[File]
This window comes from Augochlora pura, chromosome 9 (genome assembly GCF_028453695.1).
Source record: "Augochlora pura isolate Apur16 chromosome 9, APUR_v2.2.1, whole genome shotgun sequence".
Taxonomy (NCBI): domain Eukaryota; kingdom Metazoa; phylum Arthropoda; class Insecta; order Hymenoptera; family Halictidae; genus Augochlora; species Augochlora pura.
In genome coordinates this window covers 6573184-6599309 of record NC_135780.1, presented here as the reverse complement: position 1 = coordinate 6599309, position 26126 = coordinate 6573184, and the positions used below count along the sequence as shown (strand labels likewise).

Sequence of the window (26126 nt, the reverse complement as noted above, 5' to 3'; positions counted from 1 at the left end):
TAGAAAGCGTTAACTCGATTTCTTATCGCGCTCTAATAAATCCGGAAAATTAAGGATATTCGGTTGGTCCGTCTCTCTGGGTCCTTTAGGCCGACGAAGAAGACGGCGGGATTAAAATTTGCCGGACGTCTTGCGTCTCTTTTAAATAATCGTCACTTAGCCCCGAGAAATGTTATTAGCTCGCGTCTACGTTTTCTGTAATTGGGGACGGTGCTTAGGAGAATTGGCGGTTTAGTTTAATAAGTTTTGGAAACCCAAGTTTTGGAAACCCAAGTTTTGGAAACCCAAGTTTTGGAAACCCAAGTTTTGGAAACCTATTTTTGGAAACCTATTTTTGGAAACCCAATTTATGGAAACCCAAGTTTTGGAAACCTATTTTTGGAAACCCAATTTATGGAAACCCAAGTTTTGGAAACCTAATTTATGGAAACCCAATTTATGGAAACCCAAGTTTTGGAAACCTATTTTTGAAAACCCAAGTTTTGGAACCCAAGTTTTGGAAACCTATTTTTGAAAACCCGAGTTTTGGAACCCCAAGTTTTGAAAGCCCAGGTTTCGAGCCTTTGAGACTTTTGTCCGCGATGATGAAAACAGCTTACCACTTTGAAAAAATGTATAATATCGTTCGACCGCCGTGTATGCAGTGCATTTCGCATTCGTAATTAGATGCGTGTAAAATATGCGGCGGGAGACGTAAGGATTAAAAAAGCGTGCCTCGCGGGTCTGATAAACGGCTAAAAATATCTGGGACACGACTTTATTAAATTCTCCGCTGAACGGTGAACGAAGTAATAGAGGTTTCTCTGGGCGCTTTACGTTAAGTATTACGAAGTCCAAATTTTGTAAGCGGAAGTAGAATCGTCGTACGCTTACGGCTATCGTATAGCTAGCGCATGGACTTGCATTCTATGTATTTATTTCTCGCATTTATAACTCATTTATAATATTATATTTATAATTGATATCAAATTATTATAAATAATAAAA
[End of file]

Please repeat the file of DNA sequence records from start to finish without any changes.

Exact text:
This window comes from Augochlora pura, chromosome 9 (genome assembly GCF_028453695.1).
Source record: "Augochlora pura isolate Apur16 chromosome 9, APUR_v2.2.1, whole genome shotgun sequence".
Taxonomy (NCBI): domain Eukaryota; kingdom Metazoa; phylum Arthropoda; class Insecta; order Hymenoptera; family Halictidae; genus Augochlora; species Augochlora pura.
In genome coordinates this window covers 6573184-6599309 of record NC_135780.1, presented here as the reverse complement: position 1 = coordinate 6599309, position 26126 = coordinate 6573184, and the positions used below count along the sequence as shown (strand labels likewise).

Sequence of the window (26126 nt, the reverse complement as noted above, 5' to 3'; positions counted from 1 at the left end):
TAGAAAGCGTTAACTCGATTTCTTATCGCGCTCTAATAAATCCGGAAAATTAAGGATATTCGGTTGGTCCGTCTCTCTGGGTCCTTTAGGCCGACGAAGAAGACGGCGGGATTAAAATTTGCCGGACGTCTTGCGTCTCTTTTAAATAATCGTCACTTAGCCCCGAGAAATGTTATTAGCTCGCGTCTACGTTTTCTGTAATTGGGGACGGTGCTTAGGAGAATTGGCGGTTTAGTTTAATAAGTTTTGGAAACCCAAGTTTTGGAAACCCAAGTTTTGGAAACCCAAGTTTTGGAAACCCAAGTTTTGGAAACCTATTTTTGGAAACCTATTTTTGGAAACCCAATTTATGGAAACCCAAGTTTTGGAAACCTATTTTTGGAAACCCAATTTATGGAAACCCAAGTTTTGGAAACCTAATTTATGGAAACCCAATTTATGGAAACCCAAGTTTTGGAAACCTATTTTTGAAAACCCAAGTTTTGGAACCCAAGTTTTGGAAACCTATTTTTGAAAACCCGAGTTTTGGAACCCCAAGTTTTGAAAGCCCAGGTTTCGAGCCTTTGAGACTTTTGTCCGCGATGATGAAAACAGCTTACCACTTTGAAAAAATGTATAATATCGTTCGACCGCCGTGTATGCAGTGCATTTCGCATTCGTAATTAGATGCGTGTAAAATATGCGGCGGGAGACGTAAGGATTAAAAAAGCGTGCCTCGCGGGTCTGATAAACGGCTAAAAATATCTGGGACACGACTTTATTAAATTCTCCGCTGAACGGTGAACGAAGTAATAGAGGTTTCTCTGGGCGCTTTACGTTAAGTATTACGAAGTCCAAATTTTGTAAGCGGAAGTAGAATCGTCGTACGCTTACGGCTATCGTATAGCTAGCGCATGGACTTGCATTCTATGTATTTATTTCTCGCATTTATAACTCATTTATAATATTATATTTATAATTGATATCAAATTATTATAAATAATAAAA